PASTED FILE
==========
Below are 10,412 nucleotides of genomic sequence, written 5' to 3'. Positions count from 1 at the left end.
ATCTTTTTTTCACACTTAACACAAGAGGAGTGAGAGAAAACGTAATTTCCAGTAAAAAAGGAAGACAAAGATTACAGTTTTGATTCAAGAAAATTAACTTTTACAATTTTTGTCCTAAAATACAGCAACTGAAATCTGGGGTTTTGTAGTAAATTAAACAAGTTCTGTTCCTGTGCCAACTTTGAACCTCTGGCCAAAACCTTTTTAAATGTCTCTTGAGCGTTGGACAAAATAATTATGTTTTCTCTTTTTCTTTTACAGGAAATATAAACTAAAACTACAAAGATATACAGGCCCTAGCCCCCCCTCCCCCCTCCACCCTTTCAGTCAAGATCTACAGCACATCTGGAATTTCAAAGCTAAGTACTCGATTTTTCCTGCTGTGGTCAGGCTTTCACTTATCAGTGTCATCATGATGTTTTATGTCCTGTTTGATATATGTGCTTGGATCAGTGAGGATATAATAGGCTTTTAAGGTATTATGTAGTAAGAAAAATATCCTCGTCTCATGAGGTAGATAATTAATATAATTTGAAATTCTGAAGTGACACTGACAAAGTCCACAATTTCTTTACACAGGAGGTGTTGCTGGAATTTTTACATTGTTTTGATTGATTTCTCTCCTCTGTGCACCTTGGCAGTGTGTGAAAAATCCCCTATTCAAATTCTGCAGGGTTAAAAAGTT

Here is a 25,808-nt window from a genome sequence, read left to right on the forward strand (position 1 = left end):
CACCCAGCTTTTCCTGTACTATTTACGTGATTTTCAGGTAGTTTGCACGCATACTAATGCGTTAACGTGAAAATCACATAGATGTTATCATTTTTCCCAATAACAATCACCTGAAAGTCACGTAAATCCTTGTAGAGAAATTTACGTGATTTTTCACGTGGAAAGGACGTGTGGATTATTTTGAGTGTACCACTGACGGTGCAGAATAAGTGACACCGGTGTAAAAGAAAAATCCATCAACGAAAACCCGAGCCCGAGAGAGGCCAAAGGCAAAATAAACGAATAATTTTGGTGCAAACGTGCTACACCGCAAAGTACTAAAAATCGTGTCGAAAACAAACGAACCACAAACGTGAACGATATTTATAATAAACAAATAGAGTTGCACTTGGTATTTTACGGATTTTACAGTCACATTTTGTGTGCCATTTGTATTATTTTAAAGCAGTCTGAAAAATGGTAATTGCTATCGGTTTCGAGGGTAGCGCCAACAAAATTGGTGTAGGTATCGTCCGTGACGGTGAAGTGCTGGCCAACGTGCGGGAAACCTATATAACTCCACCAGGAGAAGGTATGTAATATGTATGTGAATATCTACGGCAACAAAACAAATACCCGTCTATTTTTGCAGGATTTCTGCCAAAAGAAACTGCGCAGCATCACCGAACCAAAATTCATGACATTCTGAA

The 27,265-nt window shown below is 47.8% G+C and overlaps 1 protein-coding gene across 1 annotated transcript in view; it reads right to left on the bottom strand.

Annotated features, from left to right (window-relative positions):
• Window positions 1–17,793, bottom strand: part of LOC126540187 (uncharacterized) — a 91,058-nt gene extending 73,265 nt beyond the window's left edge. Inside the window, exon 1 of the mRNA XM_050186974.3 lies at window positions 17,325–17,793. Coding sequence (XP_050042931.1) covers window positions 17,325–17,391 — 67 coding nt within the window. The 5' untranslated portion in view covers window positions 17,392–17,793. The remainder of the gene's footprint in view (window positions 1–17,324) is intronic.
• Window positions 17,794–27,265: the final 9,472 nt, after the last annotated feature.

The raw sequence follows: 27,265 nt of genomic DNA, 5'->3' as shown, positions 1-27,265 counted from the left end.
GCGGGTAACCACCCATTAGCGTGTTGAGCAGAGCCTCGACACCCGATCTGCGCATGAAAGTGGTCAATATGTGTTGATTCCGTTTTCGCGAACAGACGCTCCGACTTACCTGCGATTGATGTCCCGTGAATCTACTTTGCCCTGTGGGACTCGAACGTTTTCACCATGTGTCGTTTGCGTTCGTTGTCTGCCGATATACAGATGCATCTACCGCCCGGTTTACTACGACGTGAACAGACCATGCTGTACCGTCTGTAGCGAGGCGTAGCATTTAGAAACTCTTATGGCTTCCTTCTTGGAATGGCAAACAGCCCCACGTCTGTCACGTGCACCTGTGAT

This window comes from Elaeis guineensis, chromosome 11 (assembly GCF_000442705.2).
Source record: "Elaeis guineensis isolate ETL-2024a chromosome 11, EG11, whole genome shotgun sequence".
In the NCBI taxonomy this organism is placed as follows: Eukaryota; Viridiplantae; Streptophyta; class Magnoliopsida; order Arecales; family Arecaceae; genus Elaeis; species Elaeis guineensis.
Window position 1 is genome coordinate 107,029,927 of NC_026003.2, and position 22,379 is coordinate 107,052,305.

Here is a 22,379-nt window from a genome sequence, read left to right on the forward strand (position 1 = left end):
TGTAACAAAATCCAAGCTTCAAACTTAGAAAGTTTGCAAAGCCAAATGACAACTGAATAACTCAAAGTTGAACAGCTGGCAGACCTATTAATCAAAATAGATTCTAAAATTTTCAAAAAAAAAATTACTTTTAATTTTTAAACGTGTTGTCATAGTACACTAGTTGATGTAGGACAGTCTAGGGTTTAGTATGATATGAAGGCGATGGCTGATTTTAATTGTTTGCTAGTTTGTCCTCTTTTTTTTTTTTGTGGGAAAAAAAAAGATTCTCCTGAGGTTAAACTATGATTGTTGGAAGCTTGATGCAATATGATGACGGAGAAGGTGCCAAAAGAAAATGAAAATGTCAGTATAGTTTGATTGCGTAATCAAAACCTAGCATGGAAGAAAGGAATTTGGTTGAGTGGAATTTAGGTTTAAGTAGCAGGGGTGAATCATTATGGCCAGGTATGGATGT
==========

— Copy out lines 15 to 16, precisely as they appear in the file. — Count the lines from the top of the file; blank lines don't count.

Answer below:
Here is a 22,379-nt window from a genome sequence, read left to right on the forward strand (position 1 = left end):
TGTAACAAAATCCAAGCTTCAAACTTAGAAAGTTTGCAAAGCCAAATGACAACTGAATAACTCAAAGTTGAACAGCTGGCAGACCTATTAATCAAAATAGATTCTAAAATTTTCAAAAAAAAAATTACTTTTAATTTTTAAACGTGTTGTCATAGTACACTAGTTGATGTAGGACAGTCTAGGGTTTAGTATGATATGAAGGCGATGGCTGATTTTAATTGTTTGCTAGTTTGTCCTCTTTTTTTTTTTTGTGGGAAAAAAAAAGATTCTCCTGAGGTTAAACTATGATTGTTGGAAGCTTGATGCAATATGATGACGGAGAAGGTGCCAAAAGAAAATGAAAATGTCAGTATAGTTTGATTGCGTAATCAAAACCTAGCATGGAAGAAAGGAATTTGGTTGAGTGGAATTTAGGTTTAAGTAGCAGGGGTGAATCATTATGGCCAGGTATGGATGT